Luther and His Prayers

HT: Justin Taylor


Learning How to Hate the Little Sins

I find it very easy to look over little sins in my life.  Sins like “white lies”, speeding through “long” yellow lights, talking about someone behind their back to share a “prayer request”, and the moments of self-pity if I don’t get my way. Maybe you think that the “little sins” are all those thoughts and feelings you have inside that are never manifested in actions or words.

The sad truth is that the little and internal sins grieve God just like the “marquee” sins of theft, pornography, adultery, murder, bitterness, hatred, rape, child abuse, and on and on. The consequences will certainly differ between the “little” and the “marquee” sins. God, however, wants us to hate all our sins, not just the big ones.

In Psalm 6, David is lamenting a particular sin in his life. We don’t find out which sin it is, but that doesn’t matter. It could be something big — we know that David had a few blockbuster sins in his day. The point is that David is begging for mercy. Listen to what he writes in verses 1-4:

O LORD, rebuke me not in your anger, nor discipline me in your wrath.
Be gracious to me, O LORD, for I am languishing; heal me, O LORD, for my bones are troubled.
My soul also is greatly troubled. But you, O LORD — how long?
Turn, O LORD, deliver my life; save me for the sake of your steadfast love.

David asks the Lord to not be angry. He asks that God would not have wrath on him. He asks for grace and healing. He asks for deliverance. And he does this by appealing to God’s steadfast love. “Your love is massively great, God! Please use a spec of it on me right now. Don’t kill me, LORD. Save me.”

Whether David is repenting of what we would label a “big” or “little” sin, I can’t know for sure. What I do know is that David is keenly aware of his sinful state and his need of God, and he is expressing hatred for what he did. He was called a man after God’s own heart, not because he had it all together, but because he hated sin and repented. And it seems clear to me from the Bible that hating and repenting of the so-called worst of sins is not what God wants. We must honor Jesus by hating the little sins, the split-second thought sins, and the heart emotion sins.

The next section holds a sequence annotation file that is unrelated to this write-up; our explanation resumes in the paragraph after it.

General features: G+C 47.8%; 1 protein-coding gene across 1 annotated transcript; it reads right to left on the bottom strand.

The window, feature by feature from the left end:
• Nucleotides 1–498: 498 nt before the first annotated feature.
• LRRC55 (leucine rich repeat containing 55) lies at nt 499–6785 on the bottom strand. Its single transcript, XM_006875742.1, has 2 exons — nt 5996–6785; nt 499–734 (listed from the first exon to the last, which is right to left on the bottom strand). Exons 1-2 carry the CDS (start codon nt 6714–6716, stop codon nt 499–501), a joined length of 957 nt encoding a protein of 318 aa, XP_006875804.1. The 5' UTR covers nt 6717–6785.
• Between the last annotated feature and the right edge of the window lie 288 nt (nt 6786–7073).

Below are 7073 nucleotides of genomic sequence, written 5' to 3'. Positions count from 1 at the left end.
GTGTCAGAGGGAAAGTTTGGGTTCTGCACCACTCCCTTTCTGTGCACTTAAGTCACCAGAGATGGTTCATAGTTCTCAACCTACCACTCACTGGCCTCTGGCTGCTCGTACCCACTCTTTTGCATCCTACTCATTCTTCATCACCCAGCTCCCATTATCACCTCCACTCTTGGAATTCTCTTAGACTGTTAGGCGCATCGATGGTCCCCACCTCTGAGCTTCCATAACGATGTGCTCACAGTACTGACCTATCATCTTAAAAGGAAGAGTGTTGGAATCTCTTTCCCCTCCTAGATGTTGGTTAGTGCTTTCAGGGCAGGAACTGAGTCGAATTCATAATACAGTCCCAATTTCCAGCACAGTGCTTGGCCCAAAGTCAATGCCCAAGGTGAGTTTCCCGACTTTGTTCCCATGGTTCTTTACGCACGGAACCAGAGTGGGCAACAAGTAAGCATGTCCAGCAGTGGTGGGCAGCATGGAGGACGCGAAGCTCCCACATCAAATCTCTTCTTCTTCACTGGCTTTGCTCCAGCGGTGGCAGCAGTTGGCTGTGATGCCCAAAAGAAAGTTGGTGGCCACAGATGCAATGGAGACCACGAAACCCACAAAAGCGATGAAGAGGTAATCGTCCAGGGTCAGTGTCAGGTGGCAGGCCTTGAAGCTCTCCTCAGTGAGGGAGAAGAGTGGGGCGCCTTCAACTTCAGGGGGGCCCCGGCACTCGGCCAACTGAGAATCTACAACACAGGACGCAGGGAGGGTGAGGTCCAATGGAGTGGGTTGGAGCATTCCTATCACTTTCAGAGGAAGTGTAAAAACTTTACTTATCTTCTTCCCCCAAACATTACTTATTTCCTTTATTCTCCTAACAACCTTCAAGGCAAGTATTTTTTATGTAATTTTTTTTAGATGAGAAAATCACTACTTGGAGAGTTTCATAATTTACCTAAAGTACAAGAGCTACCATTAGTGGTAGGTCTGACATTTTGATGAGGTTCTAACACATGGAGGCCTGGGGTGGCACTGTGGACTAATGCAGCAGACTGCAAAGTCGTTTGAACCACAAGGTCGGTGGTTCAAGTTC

C.S. Lewis said, “Indeed the safest road to Hell is the gradual one — the gentle slope, soft underfoot, without sudden turnings, without milestones, without signposts.” There are millions of people in hell right now who never murdered, never looked at porn, never cheated on their spouse, never stole a stick of gum, and never screamed at a neighbor. The actions are not the problem. It’s the heart. And I want my heart to be broken over anything and everything, internally or externally, that does not honor and glorify God.

Will you confess your small, subtle sins with me? Will you confess the sins of your heart that no one may ever see? The cross of Christ is not just for the sins that make the 6 o’clock news. The cross is for every sin and every sinner. Will you have it?


Jesus Didn’t Die so You Can Do Whatever You Want

I can’t believe that some people claim to be Christians and just do whatever the hell they want and say, ‘Jesus died for my sins’ and move on to do whatever the hell they want. Yeah, he did die for our sins. Do you understand what that was? Do you understand what that means? Do you understand how he suffered?

– Mark Driscoll

Christ paid the price on the cross so we can be dead to sins and live to righteousness.  And the only way it happens is by grace.  Grace is free, but it certainly isn’t cheap. 

Don’t live like you’ve inherited cheap grace.